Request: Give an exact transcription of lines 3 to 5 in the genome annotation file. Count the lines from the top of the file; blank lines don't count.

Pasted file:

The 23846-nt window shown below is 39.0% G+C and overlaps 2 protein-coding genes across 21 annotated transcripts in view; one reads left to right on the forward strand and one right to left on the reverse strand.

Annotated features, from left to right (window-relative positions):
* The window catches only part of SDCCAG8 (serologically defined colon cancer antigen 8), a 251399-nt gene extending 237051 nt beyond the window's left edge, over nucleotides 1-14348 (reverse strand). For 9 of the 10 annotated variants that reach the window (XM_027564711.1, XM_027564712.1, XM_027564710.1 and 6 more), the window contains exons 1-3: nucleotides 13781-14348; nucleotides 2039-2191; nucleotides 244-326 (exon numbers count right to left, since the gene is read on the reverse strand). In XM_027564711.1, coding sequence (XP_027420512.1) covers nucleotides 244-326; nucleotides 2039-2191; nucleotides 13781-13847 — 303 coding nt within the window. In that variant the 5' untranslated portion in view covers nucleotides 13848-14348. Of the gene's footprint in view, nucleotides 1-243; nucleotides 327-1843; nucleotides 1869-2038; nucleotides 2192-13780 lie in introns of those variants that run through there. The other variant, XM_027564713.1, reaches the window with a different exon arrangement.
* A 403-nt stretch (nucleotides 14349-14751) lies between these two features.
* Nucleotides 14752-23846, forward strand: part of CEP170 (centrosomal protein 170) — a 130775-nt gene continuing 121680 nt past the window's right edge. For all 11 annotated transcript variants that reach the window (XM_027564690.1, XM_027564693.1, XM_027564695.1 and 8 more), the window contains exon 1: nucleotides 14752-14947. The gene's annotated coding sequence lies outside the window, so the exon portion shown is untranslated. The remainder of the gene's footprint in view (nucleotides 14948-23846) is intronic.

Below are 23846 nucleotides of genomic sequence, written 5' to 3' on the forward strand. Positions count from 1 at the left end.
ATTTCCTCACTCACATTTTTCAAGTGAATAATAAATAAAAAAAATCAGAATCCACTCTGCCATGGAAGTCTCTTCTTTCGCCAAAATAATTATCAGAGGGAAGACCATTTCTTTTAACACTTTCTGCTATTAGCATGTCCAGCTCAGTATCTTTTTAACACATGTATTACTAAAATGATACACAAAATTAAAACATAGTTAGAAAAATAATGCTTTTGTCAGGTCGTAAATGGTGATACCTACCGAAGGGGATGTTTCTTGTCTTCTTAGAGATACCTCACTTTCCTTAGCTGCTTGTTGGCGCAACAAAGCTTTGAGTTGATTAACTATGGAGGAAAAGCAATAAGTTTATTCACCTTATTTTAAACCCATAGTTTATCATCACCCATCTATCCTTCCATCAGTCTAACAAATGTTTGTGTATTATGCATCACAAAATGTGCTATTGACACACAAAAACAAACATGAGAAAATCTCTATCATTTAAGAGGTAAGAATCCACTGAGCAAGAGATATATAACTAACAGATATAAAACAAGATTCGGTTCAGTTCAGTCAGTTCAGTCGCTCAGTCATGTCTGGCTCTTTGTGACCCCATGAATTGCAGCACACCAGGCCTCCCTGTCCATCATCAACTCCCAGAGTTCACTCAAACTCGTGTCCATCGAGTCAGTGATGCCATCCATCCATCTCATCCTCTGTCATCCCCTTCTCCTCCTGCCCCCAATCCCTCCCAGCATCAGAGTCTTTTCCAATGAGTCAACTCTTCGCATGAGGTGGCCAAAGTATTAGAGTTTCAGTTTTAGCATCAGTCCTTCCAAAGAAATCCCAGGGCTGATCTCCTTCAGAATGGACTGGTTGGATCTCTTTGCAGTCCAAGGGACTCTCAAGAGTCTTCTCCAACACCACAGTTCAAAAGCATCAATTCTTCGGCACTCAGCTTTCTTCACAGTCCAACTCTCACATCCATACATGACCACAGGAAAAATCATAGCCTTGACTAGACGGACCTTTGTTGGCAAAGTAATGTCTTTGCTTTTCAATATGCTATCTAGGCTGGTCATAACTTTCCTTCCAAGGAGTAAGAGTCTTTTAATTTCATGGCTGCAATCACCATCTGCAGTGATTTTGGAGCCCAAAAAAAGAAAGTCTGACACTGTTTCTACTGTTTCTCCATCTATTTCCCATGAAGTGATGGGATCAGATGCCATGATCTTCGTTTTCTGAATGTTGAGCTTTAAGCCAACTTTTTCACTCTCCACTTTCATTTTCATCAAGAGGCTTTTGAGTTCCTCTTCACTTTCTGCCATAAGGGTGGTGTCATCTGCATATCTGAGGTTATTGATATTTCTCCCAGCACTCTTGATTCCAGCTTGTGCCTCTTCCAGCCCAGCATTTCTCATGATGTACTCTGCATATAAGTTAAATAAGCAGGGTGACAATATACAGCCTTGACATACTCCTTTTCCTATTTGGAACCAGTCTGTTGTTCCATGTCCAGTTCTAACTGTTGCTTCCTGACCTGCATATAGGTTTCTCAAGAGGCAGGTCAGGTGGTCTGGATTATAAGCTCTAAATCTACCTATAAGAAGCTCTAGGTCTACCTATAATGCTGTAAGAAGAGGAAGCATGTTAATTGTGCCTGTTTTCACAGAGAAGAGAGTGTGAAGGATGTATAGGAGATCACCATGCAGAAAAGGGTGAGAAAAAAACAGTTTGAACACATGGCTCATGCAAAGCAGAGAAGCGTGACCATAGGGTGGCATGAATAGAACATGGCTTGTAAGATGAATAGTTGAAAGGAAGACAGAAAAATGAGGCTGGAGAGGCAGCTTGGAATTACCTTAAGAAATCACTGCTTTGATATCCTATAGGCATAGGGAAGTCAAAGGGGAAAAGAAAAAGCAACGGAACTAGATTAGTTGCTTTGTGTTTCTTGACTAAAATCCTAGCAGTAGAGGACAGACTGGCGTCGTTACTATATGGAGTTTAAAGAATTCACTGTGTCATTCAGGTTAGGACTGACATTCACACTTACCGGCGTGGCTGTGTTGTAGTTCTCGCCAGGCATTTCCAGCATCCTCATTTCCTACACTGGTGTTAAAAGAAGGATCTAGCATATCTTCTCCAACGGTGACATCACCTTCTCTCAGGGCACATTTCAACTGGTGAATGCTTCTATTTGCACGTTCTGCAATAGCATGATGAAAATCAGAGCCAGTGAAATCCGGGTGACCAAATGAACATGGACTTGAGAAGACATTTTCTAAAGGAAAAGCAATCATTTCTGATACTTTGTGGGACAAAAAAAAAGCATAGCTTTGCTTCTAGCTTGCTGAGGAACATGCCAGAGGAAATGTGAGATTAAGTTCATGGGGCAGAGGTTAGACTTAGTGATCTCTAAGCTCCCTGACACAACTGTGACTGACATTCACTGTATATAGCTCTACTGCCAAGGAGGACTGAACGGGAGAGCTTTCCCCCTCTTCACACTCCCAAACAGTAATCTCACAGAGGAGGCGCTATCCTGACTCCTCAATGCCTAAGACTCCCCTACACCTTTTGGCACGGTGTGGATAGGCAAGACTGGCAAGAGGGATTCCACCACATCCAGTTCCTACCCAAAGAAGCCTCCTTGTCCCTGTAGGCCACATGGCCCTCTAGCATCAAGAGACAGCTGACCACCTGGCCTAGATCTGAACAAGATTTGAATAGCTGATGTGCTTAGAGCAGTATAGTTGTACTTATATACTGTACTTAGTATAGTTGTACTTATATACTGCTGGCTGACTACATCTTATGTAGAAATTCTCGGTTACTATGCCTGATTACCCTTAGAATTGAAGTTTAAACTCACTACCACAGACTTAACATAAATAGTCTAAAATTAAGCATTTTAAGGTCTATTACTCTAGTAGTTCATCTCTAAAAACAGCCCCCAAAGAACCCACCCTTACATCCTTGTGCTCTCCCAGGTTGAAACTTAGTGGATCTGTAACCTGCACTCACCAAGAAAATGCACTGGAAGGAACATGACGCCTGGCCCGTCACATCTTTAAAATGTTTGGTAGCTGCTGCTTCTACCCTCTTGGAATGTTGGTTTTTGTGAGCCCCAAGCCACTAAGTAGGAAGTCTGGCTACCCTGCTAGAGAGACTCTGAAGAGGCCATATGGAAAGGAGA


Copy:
* The window catches only part of SDCCAG8 (serologically defined colon cancer antigen 8), a 251399-nt gene extending 237051 nt beyond the window's left edge, over nucleotides 1-14348 (reverse strand). For 9 of the 10 annotated variants that reach the window (XM_027564711.1, XM_027564712.1, XM_027564710.1 and 6 more), the window contains exons 1-3: nucleotides 13781-14348; nucleotides 2039-2191; nucleotides 244-326 (exon numbers count right to left, since the gene is read on the reverse strand). In XM_027564711.1, coding sequence (XP_027420512.1) covers nucleotides 244-326; nucleotides 2039-2191; nucleotides 13781-13847 — 303 coding nt within the window. In that variant the 5' untranslated portion in view covers nucleotides 13848-14348. Of the gene's footprint in view, nucleotides 1-243; nucleotides 327-1843; nucleotides 1869-2038; nucleotides 2192-13780 lie in introns of those variants that run through there. The other variant, XM_027564713.1, reaches the window with a different exon arrangement.
* A 403-nt stretch (nucleotides 14349-14751) lies between these two features.
* Nucleotides 14752-23846, forward strand: part of CEP170 (centrosomal protein 170) — a 130775-nt gene continuing 121680 nt past the window's right edge. For all 11 annotated transcript variants that reach the window (XM_027564690.1, XM_027564693.1, XM_027564695.1 and 8 more), the window contains exon 1: nucleotides 14752-14947. The gene's annotated coding sequence lies outside the window, so the exon portion shown is untranslated. The remainder of the gene's footprint in view (nucleotides 14948-23846) is intronic.